American dialysis patients are far more likely to skip kidney dialysis treatments than patients in either Sweden or Japan, a Wake Forest University Baptist Medical Center physician reports in the April 7 issue of the Journal of the American Medical Association.
Anthony J. Bleyer, M.D., assistant professor of internal medicine (nephrology) said that Swedes and Japanese almost never miss a dialysis treatment. That''s not true in the United States, despite specific physician instructions.
"Even an occasional missed treatment places the patient as a much higher risk of life-threatening conditions," Bleyer said. "We have long seen a big difference in survival between the United States and other countries. A difference in compliance could contribute to this.
"There is a high rate of noncompliance for U.S. patients in general. We decided to study noncompliance in dialysis patients because it is likely to affect patient survival and could explain inferior U.S. dialysis patient survival compared to other countries."
In the first half of 1996, Bleyer and colleagues in Sweden and Japan compared a total of 415 patients at four southeastern United States dialysis centers with 84 patients at one Swedish center and 194 patients at four dialysis centers in Japan. Not one Swede or Japanese patient missed a single dialysis session, while 147 American patients missed at least one treatment, and seven missed at least 25 treatments. (All patients underwent a type of dialysis called hemodialysis.)
The difference in the initial observational study was so large that the investigators decided to conduct a cross-sectional survey of compliance, asking nurses and nephrologists in every state, as well as at 21 centers in Japan and 16 centers in Sweden.
In the United States, an average of 4 percent of patients in the cross-sectional study missed at least one treatment each month, compared with 0.1 percent in Sweden and 0 in Japan.
"The results of this study demonstrate a markedly increased incidence of skipping dialysis treatments in United States patients compared to patients from Sweden and Japan," Bleyer said. While data collection and health care delivery might vary among the countries, "the consistency of this finding, as well as the large magnitude of this difference, suggest there is a true international variation in patient compliance."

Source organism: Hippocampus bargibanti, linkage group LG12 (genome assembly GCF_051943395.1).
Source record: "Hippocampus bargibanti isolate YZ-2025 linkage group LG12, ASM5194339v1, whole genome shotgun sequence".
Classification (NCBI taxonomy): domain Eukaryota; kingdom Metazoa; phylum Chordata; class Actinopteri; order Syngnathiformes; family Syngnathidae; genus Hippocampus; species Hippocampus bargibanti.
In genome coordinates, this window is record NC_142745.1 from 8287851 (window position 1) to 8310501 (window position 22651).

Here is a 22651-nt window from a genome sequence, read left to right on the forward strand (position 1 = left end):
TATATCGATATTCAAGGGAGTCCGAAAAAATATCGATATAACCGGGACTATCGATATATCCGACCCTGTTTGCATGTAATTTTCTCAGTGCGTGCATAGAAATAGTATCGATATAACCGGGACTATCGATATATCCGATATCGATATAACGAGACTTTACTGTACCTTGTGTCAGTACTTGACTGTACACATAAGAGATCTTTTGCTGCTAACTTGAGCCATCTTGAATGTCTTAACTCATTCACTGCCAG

Bleyer and his colleagues suggested several reasons
:• "Differences in the way dialysis is prescribed in the United States may make treatments less comfortable for patients, resulting in ... increased absenteeism," they said. For instance, treatments are shorter, with higher blood flow, which may lead to cramping and very low blood pressure.
• U.S. dialysis patients are likely to be sicker than patients in other countries. Such sicknes leads to weakness and depression, which may increase noncompliance.
• Large differences exist between medical systems about who is eligible for dialysis. For example, a noncompliant patient addicted to illicit drugs may be more likely to be accepted on dialysis treatment in the United States than in other countries.
• Compliance for U.S. patients in general is likely to be low, due to increased independence, increased patient autonomy and increased suspicion of health care providers.
"Americans by nature are very independent and this may make them less likely to follow doctors'' instructions," he said. "These international differences in compliance could be responsible for international differences in infant morality and low vaccination rates."
Bleyer worked on the study with Britta Hylander, M.D. of the section on nephrology at Karolinska Hospital in Stockholm, Hiroshi Sudo, M.D., and Yasuo Nomoto M.D., of Tokai University School of Medicine in Isehara City, Japan, and three colleagues at Wake Forest — Ernesto de la Torre, M.D., Randolph A. Chen, M.D., and John M. Burkart, M.D.
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